'Tis the season of waiting for premium cable lovers. Most of the truly addictive programs shown on HBO and Showtime (and on many basic cable channels, for that matter) wrapped up in late fall and now all the Dexperts, Trubies and Maddicts are starting to get the shakes because it'll be swimsuit weather before their favorite shows return and it seems like Two and a Half Men is taking over the tube.
Well, worry not, humans-who-aren't-too-cool-to-admit-they-own-a-television, because Showtime's offering a winter crop of decent shows on Sunday night to tide you over.
Last night, a new season of Californication and two series premiers aired on Showtime. The first of the new offerings, Episodes, stars Matt LeBlanc and follows two married writers who move to Los Angeles to remake their successful British TV series. I missed this one (possibly due to the "Joey" jokes made in the commercials), but I've heard one person dub it "the cable version of 30 Rock." That's rather blasphemous, but it shows that Episodes might be an alright series.
Ironically, Shameless, the other new series that premiered, actually is based off an award-winning British show of the same name, which is still on the air. I haven't seen the original series, but American re-makes of high-quality imports usually suck. Not always, but usually. I gave it a shot anyway.
The show takes place in Chicago and centers around the Gallagher family. William H. Macy plays an alcoholic POS dad with like 50 meddlin' kids who have to fend for themselves. OK, not really, but that's all I knew about the show going into it.
The pilot opens with a cliched hobo scene: a bunch of bundled up dudes huddled around a trash can fire drinking from paper bag-wrapped 40s. Frank (Macy) narrates and describes each of his kids from oldest to youngest: Fiona (Emmy Rossum), "the rock" is the matriarch (no word on who/where Mama G. is); Philip "Lip" is a crazy smart high schooler, but is also a crazy smart ass who gets into trouble; Ian is straight-laced, military-bound teen and a closeted homosexual; little Debbie steals money she raises for Unicef to help pay the family's bills; Carl is a little squirt (don't know much about him yet); and since no quirky modern family would be complete without a little black child, Liam is the adorable baby brother most certainly from another mother.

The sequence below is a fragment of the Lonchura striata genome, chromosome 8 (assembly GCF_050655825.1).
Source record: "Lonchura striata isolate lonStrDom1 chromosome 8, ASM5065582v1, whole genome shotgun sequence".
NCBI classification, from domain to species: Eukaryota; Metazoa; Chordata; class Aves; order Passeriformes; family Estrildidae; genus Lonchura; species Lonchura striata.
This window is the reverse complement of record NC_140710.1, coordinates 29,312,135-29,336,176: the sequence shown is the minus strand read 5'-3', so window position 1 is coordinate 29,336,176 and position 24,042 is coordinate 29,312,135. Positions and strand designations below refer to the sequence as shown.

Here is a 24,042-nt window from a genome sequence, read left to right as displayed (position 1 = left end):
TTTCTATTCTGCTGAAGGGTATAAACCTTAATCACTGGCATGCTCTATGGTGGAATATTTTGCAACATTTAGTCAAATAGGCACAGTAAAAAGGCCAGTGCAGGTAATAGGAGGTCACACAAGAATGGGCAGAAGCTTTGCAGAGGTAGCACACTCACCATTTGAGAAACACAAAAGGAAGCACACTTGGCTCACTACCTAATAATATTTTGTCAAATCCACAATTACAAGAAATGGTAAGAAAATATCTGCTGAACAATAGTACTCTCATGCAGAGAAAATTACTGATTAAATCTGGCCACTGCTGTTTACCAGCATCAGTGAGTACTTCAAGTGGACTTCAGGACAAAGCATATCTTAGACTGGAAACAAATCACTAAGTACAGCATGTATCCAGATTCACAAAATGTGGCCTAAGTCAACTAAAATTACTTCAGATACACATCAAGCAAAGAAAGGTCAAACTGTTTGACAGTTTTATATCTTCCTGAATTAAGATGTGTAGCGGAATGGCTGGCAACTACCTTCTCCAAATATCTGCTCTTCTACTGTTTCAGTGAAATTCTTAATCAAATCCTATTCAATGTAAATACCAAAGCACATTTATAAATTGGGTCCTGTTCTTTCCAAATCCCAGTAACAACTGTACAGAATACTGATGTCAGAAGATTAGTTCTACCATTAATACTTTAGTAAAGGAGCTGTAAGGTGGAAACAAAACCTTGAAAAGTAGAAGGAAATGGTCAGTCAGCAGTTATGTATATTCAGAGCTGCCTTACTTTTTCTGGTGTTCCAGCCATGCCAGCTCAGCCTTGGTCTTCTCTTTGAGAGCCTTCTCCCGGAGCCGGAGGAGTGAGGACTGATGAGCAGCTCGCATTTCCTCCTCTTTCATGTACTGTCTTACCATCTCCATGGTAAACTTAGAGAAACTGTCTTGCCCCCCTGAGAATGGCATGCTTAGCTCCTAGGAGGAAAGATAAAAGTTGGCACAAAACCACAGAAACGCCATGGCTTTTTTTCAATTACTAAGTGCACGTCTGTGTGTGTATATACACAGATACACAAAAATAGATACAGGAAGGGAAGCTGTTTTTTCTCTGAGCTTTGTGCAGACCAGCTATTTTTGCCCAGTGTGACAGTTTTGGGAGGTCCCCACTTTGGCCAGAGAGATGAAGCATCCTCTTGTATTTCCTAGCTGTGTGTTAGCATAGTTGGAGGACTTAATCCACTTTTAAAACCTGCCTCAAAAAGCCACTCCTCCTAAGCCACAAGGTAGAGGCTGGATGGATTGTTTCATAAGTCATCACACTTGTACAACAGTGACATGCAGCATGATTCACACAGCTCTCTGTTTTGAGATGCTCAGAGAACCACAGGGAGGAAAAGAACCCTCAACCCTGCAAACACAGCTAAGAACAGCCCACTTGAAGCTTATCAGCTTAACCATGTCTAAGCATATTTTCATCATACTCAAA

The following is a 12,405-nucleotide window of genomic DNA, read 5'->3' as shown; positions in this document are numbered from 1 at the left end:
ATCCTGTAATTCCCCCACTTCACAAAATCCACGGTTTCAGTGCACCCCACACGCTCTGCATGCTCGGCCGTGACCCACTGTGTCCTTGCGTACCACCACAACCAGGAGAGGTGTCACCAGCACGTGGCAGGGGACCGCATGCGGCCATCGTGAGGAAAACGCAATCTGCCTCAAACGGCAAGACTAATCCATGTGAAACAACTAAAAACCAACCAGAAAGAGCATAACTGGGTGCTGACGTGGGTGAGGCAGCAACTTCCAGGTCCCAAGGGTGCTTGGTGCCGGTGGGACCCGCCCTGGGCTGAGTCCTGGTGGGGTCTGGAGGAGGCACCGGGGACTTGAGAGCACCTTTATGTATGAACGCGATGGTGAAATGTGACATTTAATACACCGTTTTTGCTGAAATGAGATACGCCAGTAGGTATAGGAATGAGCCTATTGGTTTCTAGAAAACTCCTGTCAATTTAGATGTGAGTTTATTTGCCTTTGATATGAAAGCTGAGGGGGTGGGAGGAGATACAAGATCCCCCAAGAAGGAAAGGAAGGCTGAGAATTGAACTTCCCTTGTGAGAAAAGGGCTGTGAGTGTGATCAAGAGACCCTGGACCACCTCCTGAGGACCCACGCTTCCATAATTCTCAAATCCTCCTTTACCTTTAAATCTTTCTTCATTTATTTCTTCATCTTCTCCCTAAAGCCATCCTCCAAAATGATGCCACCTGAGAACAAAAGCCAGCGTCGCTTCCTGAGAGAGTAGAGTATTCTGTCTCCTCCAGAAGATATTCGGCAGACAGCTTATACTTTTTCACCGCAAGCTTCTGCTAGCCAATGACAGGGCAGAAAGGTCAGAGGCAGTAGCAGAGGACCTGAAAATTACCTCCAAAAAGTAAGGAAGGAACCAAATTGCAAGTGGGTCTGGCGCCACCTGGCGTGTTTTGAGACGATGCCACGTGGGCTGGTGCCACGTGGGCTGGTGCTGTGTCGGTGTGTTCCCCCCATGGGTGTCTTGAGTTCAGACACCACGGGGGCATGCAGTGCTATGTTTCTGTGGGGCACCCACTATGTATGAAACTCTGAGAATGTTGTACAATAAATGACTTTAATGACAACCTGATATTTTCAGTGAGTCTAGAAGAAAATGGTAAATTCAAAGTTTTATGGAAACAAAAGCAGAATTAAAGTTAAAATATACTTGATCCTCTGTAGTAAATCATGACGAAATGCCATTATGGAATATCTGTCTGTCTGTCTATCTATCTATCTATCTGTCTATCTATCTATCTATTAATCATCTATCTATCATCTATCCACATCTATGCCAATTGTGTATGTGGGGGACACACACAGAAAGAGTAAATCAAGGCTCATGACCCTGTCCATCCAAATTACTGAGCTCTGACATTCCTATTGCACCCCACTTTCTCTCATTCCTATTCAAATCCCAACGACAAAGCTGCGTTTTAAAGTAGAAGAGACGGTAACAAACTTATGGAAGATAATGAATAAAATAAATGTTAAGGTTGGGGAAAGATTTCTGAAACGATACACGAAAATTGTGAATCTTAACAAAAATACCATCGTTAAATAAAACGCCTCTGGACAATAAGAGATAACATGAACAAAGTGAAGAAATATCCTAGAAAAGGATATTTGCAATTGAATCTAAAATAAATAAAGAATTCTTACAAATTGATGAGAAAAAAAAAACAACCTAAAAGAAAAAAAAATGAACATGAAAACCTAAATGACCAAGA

The first couple minutes of the show struck me as a bit wishy-washy, but Frank's happy little thought bubble pops when the episode truly begins. I was expecting the show to focus on Frank, who is obviously the hottest mess in the food stamp line. It isn't, though, and I believe that's for the benefit of the show. Don't get me wrong - I LOVE me some Dub H. Mace. But centering on the kids and their reactions to their dad, instead of Frank himself makes for a much smarter, darker dramedy. You don't see much of Frank getting sloshed with his buddies; you do see Fiona help a cop carry her passed out, piss-stained dad inside the house.
The children who play the Gallagher kids are really talented. Each has a very specific character to play, and they all do so without falling into a stereotype. For example, initially I felt Fiona was kind of way too hot for the projects. It's like in She's All That when we're supposed to believe that Rachael Leigh Cook is ugly when she wears glasses and has paint on her shirt, but once that pony tail is down, she's a total babe.
MY EYES! MY EYES! That's sick! Oh, hey, she's hot.
Obviously, Emmy Rossum is not a little hoodrat - am I really supposed to believe that once she swaps her unflattering work garb for under-eye concealer and a little Forever 21 dress (which she keeps tagged so she can return), rude douchebags will stop making fun of her and a good looking, well-off dude will notice her? Well, yes, that's kind of what happens, but it's believable. As soon as you see a glimmer of triteness in Shameless, the storyline and cast's acting chops take the show in a really interesting direction.
Is it going to be a long winter? Yes. But Showtime will keep you company as you count down the days 'til The Walking Dead returns. (Only 9 months, 2 weeks, 6 days, 3 hours and 20 minutes!)